Resource Management) to the specialist economic sectors that are comprised of the
Tourism and Hospitality industries.

These industries carry with them particular management issues peculiar to themselves.
These include the social, cultural, economic and environmental impacts of their
operation onto the host communities and the influence of globalisation and product
standardisation on individual destination areas. Therefore, there are specific ethical,
management and development issues related to the functioning of the sector which the
scheme explores, analyses and critically appraises.


Pattern of Knowledge and Skills Development
The pattern of skills and knowledge development throughout the programme is as
follows:

Level 1: Introduction to the principles of the industries and underlying management
disciplines; this level also includes a compulsory fieldtrip to the English provinces in
Semester 1.

Level 2: Exploration and analysis of the management of the sector both in terms of
operations and impacts on the wider business, social and natural environments. Units
at this level take a practical management stance where possible.

Level 3: Critical analysis of the issues that the operation and development of the
sector poses. This Level includes the Industrial Placement Year which is assessed via
a report that critically reflects on your work experience. Level three, therefore, takes
place over 4 semesters, the first two of which are spent on industrial placement, the
assessment of which is concluded in semester 3 of Level 4. This level also includes a
fieldtrip to Newcastle/Gateshead/Northumberland (or similar destination) in Semester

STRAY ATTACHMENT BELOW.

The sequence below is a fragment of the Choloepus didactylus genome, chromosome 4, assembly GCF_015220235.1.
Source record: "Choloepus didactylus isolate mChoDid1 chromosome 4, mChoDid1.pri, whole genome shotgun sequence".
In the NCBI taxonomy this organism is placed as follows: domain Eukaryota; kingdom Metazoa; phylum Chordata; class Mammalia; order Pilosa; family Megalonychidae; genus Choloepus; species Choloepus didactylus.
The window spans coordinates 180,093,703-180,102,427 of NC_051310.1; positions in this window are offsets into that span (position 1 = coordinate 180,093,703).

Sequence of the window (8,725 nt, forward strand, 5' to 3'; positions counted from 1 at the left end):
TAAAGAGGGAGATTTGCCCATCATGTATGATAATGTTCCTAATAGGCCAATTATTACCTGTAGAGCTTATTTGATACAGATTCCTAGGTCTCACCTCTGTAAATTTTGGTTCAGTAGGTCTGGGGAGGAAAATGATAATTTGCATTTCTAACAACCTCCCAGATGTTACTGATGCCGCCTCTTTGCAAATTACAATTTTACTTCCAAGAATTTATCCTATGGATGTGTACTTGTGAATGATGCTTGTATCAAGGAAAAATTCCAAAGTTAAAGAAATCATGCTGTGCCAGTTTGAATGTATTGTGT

2. Semester 2 units are delivered using a more intensive style of teaching than in
previous semesters freeing up more time for you to complete your Honours Project
dissertation at the end of the Semester.


1.2 The Named Degree Routes
Tourism Management
This route is aimed at those wishing to develop careers in the travel and tourism
sector. The study concentrates on the operation of the travel and tourism industry, but
gives a broad context of the development issues within which the industry operates.

Tourism Development
This route involves a critical study of the impacts of the tourism industry on
destinations‟ economies, environment and socio-cultural life. It studies the reasons


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why both positive and negative impacts occur and the ameliorative measures via
planning and management that can be taken to overcome them. This route is less
embedded in the underlying management disciplines than the Tourism Management
Route.

Hospitality Management
This is the most operationally orientated of the routes. It considers how operations
such as hotels, bars and restaurants are managed and the particular problems that they
create and have to overcome. This is given the wider context of the tourism sector by